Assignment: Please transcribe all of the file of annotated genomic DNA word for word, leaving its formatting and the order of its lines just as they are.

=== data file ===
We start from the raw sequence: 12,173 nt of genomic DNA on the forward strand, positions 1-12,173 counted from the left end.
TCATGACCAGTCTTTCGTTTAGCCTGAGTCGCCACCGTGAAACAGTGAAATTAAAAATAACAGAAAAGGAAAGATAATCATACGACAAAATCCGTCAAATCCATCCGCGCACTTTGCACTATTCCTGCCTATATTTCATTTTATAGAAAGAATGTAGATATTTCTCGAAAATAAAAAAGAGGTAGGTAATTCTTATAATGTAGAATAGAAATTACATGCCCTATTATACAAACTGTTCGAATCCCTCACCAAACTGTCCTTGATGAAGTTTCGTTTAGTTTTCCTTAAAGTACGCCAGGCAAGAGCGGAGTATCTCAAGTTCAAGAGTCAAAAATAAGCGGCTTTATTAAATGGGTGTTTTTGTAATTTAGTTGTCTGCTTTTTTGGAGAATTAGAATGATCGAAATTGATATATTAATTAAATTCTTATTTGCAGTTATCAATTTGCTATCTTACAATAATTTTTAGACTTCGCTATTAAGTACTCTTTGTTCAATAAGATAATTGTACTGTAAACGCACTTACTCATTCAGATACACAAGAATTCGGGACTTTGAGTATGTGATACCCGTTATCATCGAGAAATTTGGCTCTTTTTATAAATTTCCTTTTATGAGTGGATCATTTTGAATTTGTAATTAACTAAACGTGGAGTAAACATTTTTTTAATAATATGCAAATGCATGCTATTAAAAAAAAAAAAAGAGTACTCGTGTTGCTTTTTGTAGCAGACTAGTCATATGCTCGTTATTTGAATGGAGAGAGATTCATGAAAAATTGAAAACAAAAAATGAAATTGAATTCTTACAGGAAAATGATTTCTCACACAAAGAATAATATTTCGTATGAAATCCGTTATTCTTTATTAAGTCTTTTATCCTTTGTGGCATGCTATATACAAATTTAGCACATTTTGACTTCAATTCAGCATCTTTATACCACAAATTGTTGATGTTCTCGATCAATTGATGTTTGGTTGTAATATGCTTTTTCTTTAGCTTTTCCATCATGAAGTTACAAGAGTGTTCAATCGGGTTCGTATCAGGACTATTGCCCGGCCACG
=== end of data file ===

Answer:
We start from the raw sequence: 12,173 nt of genomic DNA on the forward strand, positions 1-12,173 counted from the left end.
TCATGACCAGTCTTTCGTTTAGCCTGAGTCGCCACCGTGAAACAGTGAAATTAAAAATAACAGAAAAGGAAAGATAATCATACGACAAAATCCGTCAAATCCATCCGCGCACTTTGCACTATTCCTGCCTATATTTCATTTTATAGAAAGAATGTAGATATTTCTCGAAAATAAAAAAGAGGTAGGTAATTCTTATAATGTAGAATAGAAATTACATGCCCTATTATACAAACTGTTCGAATCCCTCACCAAACTGTCCTTGATGAAGTTTCGTTTAGTTTTCCTTAAAGTACGCCAGGCAAGAGCGGAGTATCTCAAGTTCAAGAGTCAAAAATAAGCGGCTTTATTAAATGGGTGTTTTTGTAATTTAGTTGTCTGCTTTTTTGGAGAATTAGAATGATCGAAATTGATATATTAATTAAATTCTTATTTGCAGTTATCAATTTGCTATCTTACAATAATTTTTAGACTTCGCTATTAAGTACTCTTTGTTCAATAAGATAATTGTACTGTAAACGCACTTACTCATTCAGATACACAAGAATTCGGGACTTTGAGTATGTGATACCCGTTATCATCGAGAAATTTGGCTCTTTTTATAAATTTCCTTTTATGAGTGGATCATTTTGAATTTGTAATTAACTAAACGTGGAGTAAACATTTTTTTAATAATATGCAAATGCATGCTATTAAAAAAAAAAAAAGAGTACTCGTGTTGCTTTTTGTAGCAGACTAGTCATATGCTCGTTATTTGAATGGAGAGAGATTCATGAAAAATTGAAAACAAAAAATGAAATTGAATTCTTACAGGAAAATGATTTCTCACACAAAGAATAATATTTCGTATGAAATCCGTTATTCTTTATTAAGTCTTTTATCCTTTGTGGCATGCTATATACAAATTTAGCACATTTTGACTTCAATTCAGCATCTTTATACCACAAATTGTTGATGTTCTCGATCAATTGATGTTTGGTTGTAATATGCTTTTTCTTTAGCTTTTCCATCATGAAGTTACAAGAGTGTTCAATCGGGTTCGTATCAGGACTATTGCCCGGCCACG